Legitimitet och nekande tvångsmakt i Operation Desert Storm
When are aerial bombing strategies effective in coercing target states? According to the recent research debate there is a consensus that denial strategies may be an effective instrument for coercing states to change their politics. This study is based on Belkin’s theory which argues that the effectiveness of denial strategies may depend in part on the domestic legitimacy of the target states’ regimes. From a political standpoint, aerial denial effectiveness can be considered more likely to coerce when political leaders of target states lack domestic legitimacy rather than when they are legitimate.
The purpose of this study is to contribute an explanation of a condition where denial strategies are more likely to succeed. The study has a two-sided focus where the first focus lies on Pape’s work on denial strategies in order to investigate how the Allies used their air power during Operation Desert Storm. The second focus is on legitimacy theory which will be used to investigate whether Iraq lacked legitimacy during the time of the war and what consequences that might have had in a denial perspective.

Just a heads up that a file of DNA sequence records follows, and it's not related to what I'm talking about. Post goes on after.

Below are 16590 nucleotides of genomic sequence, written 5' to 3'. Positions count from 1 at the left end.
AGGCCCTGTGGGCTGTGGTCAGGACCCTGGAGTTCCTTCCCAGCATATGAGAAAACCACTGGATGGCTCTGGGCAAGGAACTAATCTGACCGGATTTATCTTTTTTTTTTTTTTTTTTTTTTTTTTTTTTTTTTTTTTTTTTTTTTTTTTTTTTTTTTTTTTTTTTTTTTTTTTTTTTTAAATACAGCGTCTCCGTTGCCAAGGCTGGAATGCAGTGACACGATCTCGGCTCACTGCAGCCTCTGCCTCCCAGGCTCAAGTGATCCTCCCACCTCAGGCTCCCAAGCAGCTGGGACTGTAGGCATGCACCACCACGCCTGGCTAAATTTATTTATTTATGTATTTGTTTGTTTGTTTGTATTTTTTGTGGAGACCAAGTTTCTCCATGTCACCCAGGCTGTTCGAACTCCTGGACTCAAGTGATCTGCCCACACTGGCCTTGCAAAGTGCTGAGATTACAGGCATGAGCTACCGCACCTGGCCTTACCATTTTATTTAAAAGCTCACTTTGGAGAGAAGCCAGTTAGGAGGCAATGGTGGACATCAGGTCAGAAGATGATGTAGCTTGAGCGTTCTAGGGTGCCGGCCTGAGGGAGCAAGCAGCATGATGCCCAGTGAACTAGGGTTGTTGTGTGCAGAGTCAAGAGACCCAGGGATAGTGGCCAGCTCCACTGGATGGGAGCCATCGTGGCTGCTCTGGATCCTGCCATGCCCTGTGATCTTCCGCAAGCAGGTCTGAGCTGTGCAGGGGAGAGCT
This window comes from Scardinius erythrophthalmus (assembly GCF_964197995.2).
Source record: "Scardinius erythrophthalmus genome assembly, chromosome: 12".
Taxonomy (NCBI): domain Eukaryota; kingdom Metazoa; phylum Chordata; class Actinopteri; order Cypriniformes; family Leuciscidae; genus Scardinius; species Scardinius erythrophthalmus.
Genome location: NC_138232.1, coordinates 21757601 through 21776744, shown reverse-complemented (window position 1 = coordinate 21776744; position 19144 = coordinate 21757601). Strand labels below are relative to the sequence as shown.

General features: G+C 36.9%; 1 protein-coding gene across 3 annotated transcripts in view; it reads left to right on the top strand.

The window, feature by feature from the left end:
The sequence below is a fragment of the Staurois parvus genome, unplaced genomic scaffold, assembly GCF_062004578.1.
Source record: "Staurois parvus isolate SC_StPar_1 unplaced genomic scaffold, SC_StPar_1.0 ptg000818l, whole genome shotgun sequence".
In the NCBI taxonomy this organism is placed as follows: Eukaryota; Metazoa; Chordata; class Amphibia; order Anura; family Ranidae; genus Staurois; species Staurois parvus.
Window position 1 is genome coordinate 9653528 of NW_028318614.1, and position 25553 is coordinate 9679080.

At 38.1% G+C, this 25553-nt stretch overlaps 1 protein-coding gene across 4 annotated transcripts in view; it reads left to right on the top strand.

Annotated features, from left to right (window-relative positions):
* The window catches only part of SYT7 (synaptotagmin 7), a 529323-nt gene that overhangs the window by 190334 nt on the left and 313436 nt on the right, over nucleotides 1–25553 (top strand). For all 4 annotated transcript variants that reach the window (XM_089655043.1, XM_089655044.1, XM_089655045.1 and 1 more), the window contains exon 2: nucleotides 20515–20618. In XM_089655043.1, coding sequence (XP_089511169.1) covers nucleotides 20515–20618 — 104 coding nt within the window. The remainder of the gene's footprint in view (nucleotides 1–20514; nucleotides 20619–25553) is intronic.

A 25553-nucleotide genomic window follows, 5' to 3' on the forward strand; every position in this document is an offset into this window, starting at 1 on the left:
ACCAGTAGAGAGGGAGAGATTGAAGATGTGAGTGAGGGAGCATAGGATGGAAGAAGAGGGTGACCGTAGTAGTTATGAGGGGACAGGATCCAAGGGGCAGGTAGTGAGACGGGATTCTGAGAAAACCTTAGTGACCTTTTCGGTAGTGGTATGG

The study concludes that Iraq lacked legitimacy and may therefore have been vulnerable to a sub-category of denial called operational interdiction. Thus, the study provides a possible development of Belkins theory into: Operational interdiction may be an effective instrument for coercing states to charge their policies.
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